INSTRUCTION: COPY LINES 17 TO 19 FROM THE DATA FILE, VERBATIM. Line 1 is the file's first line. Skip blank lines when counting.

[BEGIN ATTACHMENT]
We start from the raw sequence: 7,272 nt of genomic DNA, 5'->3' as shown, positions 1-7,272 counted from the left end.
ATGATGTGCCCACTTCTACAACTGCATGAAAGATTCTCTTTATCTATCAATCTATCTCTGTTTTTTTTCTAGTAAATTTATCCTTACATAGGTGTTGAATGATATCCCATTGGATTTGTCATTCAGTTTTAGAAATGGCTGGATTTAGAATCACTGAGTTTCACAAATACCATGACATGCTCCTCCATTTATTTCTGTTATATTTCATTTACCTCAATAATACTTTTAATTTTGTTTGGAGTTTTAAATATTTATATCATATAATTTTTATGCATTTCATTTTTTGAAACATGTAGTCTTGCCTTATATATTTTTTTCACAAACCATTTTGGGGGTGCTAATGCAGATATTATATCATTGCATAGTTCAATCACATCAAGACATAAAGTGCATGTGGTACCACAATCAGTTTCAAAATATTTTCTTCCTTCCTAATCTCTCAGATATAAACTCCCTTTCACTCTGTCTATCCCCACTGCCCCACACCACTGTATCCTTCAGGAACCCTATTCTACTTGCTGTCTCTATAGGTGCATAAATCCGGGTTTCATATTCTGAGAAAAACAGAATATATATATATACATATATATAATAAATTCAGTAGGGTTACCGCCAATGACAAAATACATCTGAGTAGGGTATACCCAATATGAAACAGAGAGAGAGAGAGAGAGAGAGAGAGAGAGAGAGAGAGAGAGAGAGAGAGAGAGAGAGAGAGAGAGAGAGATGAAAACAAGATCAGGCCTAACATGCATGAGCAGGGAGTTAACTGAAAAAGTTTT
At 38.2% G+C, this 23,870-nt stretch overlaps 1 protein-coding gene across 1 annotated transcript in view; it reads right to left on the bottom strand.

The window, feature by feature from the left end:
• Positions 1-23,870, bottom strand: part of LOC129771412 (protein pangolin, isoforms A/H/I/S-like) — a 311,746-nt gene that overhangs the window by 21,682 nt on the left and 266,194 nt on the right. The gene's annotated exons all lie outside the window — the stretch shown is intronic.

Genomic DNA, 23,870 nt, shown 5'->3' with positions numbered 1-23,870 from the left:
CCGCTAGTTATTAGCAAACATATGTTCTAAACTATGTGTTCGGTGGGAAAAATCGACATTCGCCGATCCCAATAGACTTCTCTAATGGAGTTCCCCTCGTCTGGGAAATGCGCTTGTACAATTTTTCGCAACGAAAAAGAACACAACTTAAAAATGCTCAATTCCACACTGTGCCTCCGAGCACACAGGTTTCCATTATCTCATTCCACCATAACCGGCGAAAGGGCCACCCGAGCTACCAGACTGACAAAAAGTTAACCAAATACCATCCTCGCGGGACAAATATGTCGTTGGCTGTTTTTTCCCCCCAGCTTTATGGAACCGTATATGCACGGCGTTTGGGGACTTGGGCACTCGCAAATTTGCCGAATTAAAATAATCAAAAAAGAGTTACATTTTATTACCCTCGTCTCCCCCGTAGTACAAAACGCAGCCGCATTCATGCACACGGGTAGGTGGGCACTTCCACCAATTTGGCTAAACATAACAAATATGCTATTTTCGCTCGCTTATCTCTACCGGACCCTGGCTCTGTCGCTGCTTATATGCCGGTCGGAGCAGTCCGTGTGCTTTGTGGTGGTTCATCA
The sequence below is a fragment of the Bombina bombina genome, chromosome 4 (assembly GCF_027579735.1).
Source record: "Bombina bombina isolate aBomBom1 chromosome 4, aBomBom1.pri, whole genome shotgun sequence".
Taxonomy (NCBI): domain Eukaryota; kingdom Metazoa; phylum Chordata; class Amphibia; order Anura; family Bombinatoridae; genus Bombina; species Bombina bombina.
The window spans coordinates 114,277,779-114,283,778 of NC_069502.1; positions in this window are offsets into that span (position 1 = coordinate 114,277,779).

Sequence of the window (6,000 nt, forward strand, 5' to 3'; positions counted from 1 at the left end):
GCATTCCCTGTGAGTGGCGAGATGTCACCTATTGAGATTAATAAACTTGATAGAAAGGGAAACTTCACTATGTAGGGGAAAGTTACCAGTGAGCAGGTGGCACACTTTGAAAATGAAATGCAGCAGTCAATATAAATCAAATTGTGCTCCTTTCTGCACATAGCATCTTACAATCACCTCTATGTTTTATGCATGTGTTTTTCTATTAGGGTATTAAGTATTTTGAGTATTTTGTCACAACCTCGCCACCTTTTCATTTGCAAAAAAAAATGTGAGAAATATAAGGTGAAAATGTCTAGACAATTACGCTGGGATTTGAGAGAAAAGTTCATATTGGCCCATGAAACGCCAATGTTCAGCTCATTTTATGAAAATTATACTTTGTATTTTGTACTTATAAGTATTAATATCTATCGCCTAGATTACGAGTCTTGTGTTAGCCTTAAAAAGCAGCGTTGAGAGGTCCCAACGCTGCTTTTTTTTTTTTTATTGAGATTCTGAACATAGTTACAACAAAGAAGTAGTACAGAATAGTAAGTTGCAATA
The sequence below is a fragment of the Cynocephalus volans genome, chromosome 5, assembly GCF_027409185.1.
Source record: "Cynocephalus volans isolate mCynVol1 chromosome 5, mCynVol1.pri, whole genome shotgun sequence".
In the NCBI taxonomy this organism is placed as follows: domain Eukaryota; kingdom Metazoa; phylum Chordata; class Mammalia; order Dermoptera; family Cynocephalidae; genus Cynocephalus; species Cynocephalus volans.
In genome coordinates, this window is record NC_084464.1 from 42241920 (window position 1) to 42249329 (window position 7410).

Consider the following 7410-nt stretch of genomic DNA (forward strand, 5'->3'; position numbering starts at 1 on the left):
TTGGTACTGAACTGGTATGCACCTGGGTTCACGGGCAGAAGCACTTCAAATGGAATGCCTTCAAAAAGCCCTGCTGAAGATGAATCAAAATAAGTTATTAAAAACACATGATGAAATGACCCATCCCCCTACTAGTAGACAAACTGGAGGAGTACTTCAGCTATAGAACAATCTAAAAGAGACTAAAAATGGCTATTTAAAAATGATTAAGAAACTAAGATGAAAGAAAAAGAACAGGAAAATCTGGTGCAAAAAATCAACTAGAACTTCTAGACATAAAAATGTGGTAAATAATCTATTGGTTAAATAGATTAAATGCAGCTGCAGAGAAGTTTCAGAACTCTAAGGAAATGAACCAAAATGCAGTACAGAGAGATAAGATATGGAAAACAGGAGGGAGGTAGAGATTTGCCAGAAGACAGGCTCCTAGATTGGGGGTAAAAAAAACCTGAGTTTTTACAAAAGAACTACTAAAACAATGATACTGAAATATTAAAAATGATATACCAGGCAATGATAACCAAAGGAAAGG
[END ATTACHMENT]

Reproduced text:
In genome coordinates, this window is record NC_084464.1 from 42241920 (window position 1) to 42249329 (window position 7410).

Consider the following 7410-nt stretch of genomic DNA (forward strand, 5'->3'; position numbering starts at 1 on the left):
TTGGTACTGAACTGGTATGCACCTGGGTTCACGGGCAGAAGCACTTCAAATGGAATGCCTTCAAAAAGCCCTGCTGAAGATGAATCAAAATAAGTTATTAAAAACACATGATGAAATGACCCATCCCCCTACTAGTAGACAAACTGGAGGAGTACTTCAGCTATAGAACAATCTAAAAGAGACTAAAAATGGCTATTTAAAAATGATTAAGAAACTAAGATGAAAGAAAAAGAACAGGAAAATCTGGTGCAAAAAATCAACTAGAACTTCTAGACATAAAAATGTGGTAAATAATCTATTGGTTAAATAGATTAAATGCAGCTGCAGAGAAGTTTCAGAACTCTAAGGAAATGAACCAAAATGCAGTACAGAGAGATAAGATATGGAAAACAGGAGGGAGGTAGAGATTTGCCAGAAGACAGGCTCCTAGATTGGGGGTAAAAAAAACCTGAGTTTTTACAAAAGAACTACTAAAACAATGATACTGAAATATTAAAAATGATATACCAGGCAATGATAACCAAAGGAAAGG